What makes a mountain tremble? Ravenous deer herds


For close to half a century, a forest in central Pennsylvania’s Perry County — about 5 square miles of mature hardwoods — has been a sanctuary; a place free from hunting, trapping and logging; where the natural world can remain “free as far as possible from molestation,” where visitors can “be enlightened and educated…”

The quotations are from the will of Florence Waring Erdman, of Philadelphia. Most of her estate went to protect the forest as a memorial to her mother, Florence Jones Reineman.

And the Reineman preserve has surely provided an education, visited frequently by students from nearby Dickinson College in Carlisle. But its lessons, still evolving, are nothing Erdman imagined.

Ash Nichols, a literature professor, has come on a brisk November afternoon to walk the woods with his nature-writing class. Their text: Aldo Leopold’s classic 1940s essay, “Thinking Like A Mountain,” one of the earliest popular expressions of ecological thought, is still pertinent.

The essay opens with the howl of a wolf, “a deep, chesty bawl that . . . rolls down the mountain . . . every living thing pays heed . . .” but only the mountain, Leopold wrote, “has lived long enough to listen objectively.”

Most hunters of his era, including a younger Leopold, assumed fewer wolves meant more deer, and exterminating wolves “would mean hunters paradise.”

But he came to realize that “just as a deer herd lives in mortal fear of its wolves, so does a mountain live in mortal fear of its deer.” As a forest scientist, Leopold was seeing “newly wolfless mountains . . . every edible bush and seedling browsed to death . . . as if someone had given God a new pruning shears and forbidden him all other exercise.”

Professor Nichols does not have to do much teaching today. The woods at Reineman speak eloquently. Their wolves, as in all Eastern forests, are long gone; and deer hunters — our best, poor substitute for top predators — have been kept out of Reineman’s 3,400 acres for many decades.

“Thousands of acres and not a single sapling coming up here,” said Gene Wingert, a Dickinson biologist. Deer browse them to the ground as fast as they come up.

As far as the eye can see — and you can see a long ways through this forest — there’s no shrubby understory, no midstory of younger trees. For miles it’s a savannah, invasive Asian stiltgrass flowing up the hillsides beneath 70-year-old hardwoods, themselves browsed of limbs as high up as a deer can stretch.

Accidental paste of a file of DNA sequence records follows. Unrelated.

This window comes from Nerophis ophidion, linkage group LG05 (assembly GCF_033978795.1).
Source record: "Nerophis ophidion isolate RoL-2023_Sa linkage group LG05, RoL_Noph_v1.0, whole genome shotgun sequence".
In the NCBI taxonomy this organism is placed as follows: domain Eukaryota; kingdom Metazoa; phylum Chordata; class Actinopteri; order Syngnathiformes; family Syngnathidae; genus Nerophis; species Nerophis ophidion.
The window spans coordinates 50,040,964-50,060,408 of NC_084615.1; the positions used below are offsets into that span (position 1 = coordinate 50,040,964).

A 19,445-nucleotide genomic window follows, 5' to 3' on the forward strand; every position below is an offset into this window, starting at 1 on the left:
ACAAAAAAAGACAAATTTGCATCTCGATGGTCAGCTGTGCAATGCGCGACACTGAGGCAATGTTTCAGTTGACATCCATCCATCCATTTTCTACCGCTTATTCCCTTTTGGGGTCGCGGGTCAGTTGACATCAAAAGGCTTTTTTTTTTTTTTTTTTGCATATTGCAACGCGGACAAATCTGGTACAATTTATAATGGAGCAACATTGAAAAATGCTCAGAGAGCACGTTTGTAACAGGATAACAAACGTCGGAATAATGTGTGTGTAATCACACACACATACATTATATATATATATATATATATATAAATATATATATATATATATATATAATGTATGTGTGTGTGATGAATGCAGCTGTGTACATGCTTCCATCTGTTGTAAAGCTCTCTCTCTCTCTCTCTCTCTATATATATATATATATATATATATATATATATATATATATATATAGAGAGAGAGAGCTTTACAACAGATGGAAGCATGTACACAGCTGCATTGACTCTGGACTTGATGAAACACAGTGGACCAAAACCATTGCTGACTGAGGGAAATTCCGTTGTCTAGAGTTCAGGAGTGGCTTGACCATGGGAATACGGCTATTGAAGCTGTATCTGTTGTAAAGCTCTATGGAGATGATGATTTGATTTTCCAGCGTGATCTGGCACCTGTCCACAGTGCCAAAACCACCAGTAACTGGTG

Only in a few “exclosures,” areas about 85 feet square that have been fenced from deer by Dickinson botanist Carol Loeffler, does anything close to a natural forest grow. One tiny exclosure is chockablock with oak, hickory, tulip poplar, maple, birch, black gum and other species. “If we took the fence (erected in 1992) down, only a couple bigger tulip poplars would survive,” Wingert said.

The herds of white-tailed deer that populate Penns Woods were nearly extinct, maybe 5,000 statewide, in the early 1900s. Deforestation, extermination of predators and year-round market hunting were the reasons.

Now, managed for sport hunting, the population is an estimated one million, with about 750,000 hunters killing around 330,000 deer annually. Another 100,000 are estimated hit each year by Pennsylvania motorists, among whom there were 60 deaths and 4,400 serious injuries in a recent seven-year period (“Most Dangerous Animal in Pennsylvania” read the Philadelphia Inquirer’s headline).

Ecologists say deer in Pennsylvania and most states remain too numerous for maintaining the full diversity of plants, songbirds and other components of woodland ecosystems, though Pennsylvania’s management lets trees regenerate in many forests.

But “no other threat to forested habitats is greater at this time,” argues a recent article on deer impacts by biologists from The Nature Conservancy.

It is ironically the deers’ current top predator that protects them at high levels. Most hunters feel there’s scarcely such a thing as too many deer; and their license fees pay to run Pennsylvania’s Game Commission.

Some Dickinson faculty would like to see Florence Erdman’s will changed to allow at least some hunting in the Reineman Preserve. In coming decades as more of the big trees die, nothing is there to replace them.

Wingert, however, sees the preserve as a long-term ecological study. Several thorny, inedible species like Asian barberry are just beginning to come up above the stiltgrass. Will they eventually form dense enough protection to let trees regenerate?

There’s also preliminary evidence that the streams running off Reineman to Chesapeake Bay carry more polluting nitrogen than less deer-impacted forests. “A link between deer and nitrogen (pollution) is important to study further,” Wingert said.

You wonder what Florence Erdman, who died in 1960, would say today. She had no idea what deer could do, unchecked. As a classroom and laboratory, the preserve has value; as a forest, less and less. There’s a sadness that modern society has made of deer something closer to pests, to be controlled, rather than the animal early naturalist John Muir called “invincibly graceful . . . adding beauty and animation to every landscape.”

Editor’s note: Tom Horton covered the Bay for 33 years for the Baltimore Sun and is author of six books about the Chesapeake. Distributed by Bay Journal News Service.

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